How to: Print from iOS to a non-AirPrint printer

BY Tris Hussey

Published 12 Jan 2013

2013-01-12 12.50.10

AirPrint is pretty cool, if you have an AirPrint-enabled printer that is. My mom happens to have one and when I’m at her house printing is a piece of cake. At home, however, I don’t have an AirPrint printer and sometimes I do need or want to print things from my my iPhone or iPad, so want can I do? Several things, in fact.

There are a couple ways to approach this problem. One is with an iOS app, the other is with a desktop app that acts as a shuttle between your device and the printer. With one exception, I’ve had mixed results with both approaches, which makes this a “proceed with caution” kind of how to. Yep, this is one of those “your milage may vary” kind of situations.

You’ll need some help

If your printer doesn’t support AirPrint out of the box all is not lost. First step is whether or not it’s a network printer. Doesn’t matter if it’s on your network through Ethernet or WiFi, then you have a chance that an iOS app solution is all you need. If your printer is on your network by virtue of being shared by a host machine or not shared at all and just connected to a machine, then you’re going to need a helper app running on that machine to facilitate things.

It’s also important to note that if you need to go the helper app on a machine route, then that machine will have to be on and not asleep all the time for the whole shebang to work.

Let’s start with the iOS side of things, because if that works for you, then you’re golden.

Go Lite first and try before you buy

2013-01-12 12.42.42A quick search in iTunes will yield a fair number of apps that aim to help you print to your printer, but also keep an eye out for an app from the folks who make your printer. The Brother iPrint & Scan app is surprisingly really good and has worked flawlessly—including remote scanning to PDF—even with my printer that is pushing 6 years old now. So, if you see one of those apps, try that first (regardless of whether it’s on your network or not).

The next option is one of the printer helper apps. I’ve tried the Printer Pro Lite app from Readdle and when Printer Pro for iPhone was free fir 24 hours I snapped it up. On the downside, neither of them worked out of the box, on the upside, however, their free helper app Printer Pro Desktop worked in conjunction with the app.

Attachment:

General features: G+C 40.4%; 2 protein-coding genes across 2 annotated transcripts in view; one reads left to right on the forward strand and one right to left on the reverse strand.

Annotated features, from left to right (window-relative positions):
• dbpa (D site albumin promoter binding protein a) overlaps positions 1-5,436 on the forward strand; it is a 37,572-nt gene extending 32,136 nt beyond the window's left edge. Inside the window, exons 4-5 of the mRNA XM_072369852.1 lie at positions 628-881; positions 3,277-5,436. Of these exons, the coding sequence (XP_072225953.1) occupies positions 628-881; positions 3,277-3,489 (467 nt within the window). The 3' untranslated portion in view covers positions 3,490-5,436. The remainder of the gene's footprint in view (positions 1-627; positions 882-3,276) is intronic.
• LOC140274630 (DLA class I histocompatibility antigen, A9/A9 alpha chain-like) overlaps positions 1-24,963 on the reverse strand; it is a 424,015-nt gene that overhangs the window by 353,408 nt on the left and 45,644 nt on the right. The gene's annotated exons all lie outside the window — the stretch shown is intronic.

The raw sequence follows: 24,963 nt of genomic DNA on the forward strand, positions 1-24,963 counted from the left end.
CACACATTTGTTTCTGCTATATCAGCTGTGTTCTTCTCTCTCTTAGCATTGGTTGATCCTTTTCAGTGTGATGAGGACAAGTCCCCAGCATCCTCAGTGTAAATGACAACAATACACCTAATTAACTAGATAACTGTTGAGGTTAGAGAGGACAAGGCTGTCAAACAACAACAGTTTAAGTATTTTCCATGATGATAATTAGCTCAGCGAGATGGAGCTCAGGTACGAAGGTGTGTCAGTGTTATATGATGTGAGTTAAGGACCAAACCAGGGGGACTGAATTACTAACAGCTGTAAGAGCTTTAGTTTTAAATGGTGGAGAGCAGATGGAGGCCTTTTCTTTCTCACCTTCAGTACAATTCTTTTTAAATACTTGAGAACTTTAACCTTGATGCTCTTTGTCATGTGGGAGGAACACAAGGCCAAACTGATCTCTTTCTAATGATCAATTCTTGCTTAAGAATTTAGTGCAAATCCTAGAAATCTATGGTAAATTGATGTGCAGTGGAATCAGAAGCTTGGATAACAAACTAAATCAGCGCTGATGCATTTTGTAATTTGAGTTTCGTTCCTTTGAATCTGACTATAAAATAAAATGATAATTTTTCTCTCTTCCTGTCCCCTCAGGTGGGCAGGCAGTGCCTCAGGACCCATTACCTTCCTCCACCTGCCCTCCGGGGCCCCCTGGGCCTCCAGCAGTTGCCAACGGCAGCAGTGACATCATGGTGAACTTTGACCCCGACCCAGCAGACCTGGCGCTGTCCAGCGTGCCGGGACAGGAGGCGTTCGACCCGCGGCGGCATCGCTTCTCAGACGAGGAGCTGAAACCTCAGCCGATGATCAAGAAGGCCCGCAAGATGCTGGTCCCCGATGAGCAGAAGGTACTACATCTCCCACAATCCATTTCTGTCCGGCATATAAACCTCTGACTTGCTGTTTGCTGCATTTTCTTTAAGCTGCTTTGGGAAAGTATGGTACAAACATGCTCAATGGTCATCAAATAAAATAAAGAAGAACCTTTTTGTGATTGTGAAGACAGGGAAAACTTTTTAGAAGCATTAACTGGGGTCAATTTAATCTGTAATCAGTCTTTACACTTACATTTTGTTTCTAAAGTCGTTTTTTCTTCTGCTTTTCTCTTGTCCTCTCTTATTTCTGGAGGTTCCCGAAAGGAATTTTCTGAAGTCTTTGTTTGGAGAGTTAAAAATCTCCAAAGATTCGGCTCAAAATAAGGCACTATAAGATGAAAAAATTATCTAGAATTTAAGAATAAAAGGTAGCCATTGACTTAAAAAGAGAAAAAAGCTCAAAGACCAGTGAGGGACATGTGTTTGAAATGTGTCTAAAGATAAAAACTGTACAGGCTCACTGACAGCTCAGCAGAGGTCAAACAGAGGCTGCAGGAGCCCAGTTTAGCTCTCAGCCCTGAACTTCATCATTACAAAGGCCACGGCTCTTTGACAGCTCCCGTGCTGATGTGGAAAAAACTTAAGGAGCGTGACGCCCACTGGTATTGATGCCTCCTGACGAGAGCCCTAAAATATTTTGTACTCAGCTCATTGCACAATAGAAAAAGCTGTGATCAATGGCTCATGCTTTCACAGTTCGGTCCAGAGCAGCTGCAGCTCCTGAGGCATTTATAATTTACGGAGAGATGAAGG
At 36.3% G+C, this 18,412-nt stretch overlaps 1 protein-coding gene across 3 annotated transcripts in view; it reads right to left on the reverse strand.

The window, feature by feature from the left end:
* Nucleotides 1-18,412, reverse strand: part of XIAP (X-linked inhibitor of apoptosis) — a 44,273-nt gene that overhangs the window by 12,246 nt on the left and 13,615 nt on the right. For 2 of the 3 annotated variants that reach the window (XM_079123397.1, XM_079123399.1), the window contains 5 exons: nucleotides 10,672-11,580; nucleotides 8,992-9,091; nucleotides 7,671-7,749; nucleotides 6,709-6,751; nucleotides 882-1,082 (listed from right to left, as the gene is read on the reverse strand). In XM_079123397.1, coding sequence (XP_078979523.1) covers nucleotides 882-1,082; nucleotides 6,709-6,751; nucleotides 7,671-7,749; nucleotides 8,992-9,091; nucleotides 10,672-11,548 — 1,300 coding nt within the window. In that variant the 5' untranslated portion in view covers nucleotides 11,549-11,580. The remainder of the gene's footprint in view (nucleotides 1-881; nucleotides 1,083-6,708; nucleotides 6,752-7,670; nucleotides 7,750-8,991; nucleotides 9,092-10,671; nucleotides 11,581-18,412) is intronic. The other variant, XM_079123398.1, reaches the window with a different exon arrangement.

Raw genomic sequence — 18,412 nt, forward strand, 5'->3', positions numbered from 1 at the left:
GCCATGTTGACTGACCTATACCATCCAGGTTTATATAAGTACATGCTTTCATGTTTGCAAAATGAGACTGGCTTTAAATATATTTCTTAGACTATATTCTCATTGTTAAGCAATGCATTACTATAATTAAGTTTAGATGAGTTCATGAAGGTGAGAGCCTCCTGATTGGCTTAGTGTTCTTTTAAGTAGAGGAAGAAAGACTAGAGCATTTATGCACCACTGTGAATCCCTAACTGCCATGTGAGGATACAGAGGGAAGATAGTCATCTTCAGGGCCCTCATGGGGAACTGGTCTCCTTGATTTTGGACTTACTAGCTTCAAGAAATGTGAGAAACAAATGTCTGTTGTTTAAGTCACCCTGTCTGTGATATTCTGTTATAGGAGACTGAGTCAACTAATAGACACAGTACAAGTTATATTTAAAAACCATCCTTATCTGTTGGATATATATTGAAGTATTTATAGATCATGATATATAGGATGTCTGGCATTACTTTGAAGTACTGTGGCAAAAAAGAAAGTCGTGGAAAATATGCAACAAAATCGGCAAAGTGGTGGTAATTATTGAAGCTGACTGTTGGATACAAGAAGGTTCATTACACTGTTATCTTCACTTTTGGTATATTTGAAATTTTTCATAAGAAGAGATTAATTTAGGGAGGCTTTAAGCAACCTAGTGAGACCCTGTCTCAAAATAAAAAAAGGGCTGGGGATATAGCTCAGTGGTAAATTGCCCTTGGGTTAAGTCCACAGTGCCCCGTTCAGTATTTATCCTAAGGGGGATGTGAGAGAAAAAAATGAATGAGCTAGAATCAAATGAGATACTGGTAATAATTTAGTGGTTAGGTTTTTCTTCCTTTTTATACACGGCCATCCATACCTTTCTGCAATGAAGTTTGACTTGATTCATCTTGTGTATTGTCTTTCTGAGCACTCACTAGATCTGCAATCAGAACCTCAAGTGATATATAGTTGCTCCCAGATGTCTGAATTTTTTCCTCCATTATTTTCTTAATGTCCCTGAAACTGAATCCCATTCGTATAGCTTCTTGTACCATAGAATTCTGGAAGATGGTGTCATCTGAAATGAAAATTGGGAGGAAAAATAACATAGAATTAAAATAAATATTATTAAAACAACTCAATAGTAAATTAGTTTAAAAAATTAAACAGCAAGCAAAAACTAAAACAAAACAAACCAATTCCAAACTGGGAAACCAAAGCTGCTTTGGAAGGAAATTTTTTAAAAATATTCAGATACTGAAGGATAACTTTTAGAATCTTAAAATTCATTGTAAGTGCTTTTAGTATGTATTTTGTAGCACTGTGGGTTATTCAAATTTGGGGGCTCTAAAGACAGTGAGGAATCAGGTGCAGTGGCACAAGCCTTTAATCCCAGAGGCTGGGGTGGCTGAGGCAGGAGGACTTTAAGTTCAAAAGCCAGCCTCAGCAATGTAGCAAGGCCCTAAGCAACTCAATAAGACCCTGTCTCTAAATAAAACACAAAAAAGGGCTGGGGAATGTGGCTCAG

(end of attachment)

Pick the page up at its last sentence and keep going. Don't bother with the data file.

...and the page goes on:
Printer Pro isn’t the only app out there that has the same way of doing things, a free version to test with limited functionality and paid version for all the features. Other apps I saw and looked decent are Print Agent Lite, ActivePrint Lite, and Print Forte Lite all of which let you see if the app will work before you buy the full version. The full versions of these apps run between $3–7, so not bad if they work.

Printer Pro Desktop is an interesting transition point for talking about the other way to crack this nut—a helper app on your machine.

App helpers to hand off to

I tested several of the helper apps out there, all the good ones are paid by the way, and they all pretty much work in the same way: they advertise your computer as (essentially) an AirPrint printer and act as a go-between for the print job. Some apps require you to turn on printer sharing, others just work as a shuttles with printers you have set up on your machine (that is the host).

Readdle’s Printer Pro Desktop (once I got my printers back on my network after a little IP switching I had done this week), worked with no issues. I could find my machine through the app, printed a test page (you have to successfully print a test page before the app will “work”, which I think is smart) and was greeted with a nice batch of instructions for how to print various things. Through the Readdle app you can print contacts and photos directly (it’s worth noting). The downside to this approach is if you paid $5 for the iPhone version or $7 for the iPad version and still need the helper app, you might feel a bit miffed.

For non-free app, there is FingerPrint 2 which runs $20 (after the free trial) and comes in Mac and PC versions, Printopia Mac only, also $20, and Handyprint (formerly AirPrint Activator) (Mac & PC) and is donation ware (so pay what you think it’s worth, but you have to pay something).


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I gave FingerPrint and Handyprint a try and both worked as advertised. Handyprint is very basic, it lets you print and nothing more. It also requires you to turn on printer sharing for it to work. FingerPrint, on the other hand (and from the similar feature set Printopia) might well be worth the $20 investment. While, yes, the apps have to stay running on your machine to do their jobs, they offer nice touches like:

  • Print to Dropbox
  • Send to your Mac (opens as a PDF)
  • Print to Evernote


There have been more than a few times I wanted to capture a webpage into Evernote and have been stymied with the apps I can use (and my bookmarklet I’ve been using has stopped working). Being able to “print” a webpage into Evernote from my iPad or iPhone would be very handy indeed.

Final thoughts

First, if you’re a wee disappointed that there aren’t solid, full featured apps (iOS or desktop) that let you use AirPrint from your device for free, I agree with you. I looked and couldn’t find solutions that I’d be comfortable recommending (however if you have one, please leave a comment, I’d love to check it out). However if you’re willing to spend a few bucks, there are solid options for you.

Just remember to try the Lite and free trials of all these apps and see if they really work well for you. All the apps I’ve looked at say that they aren’t guaranteed to work with all printers (but if you get it running for free, then the paid version is guaranteed to work).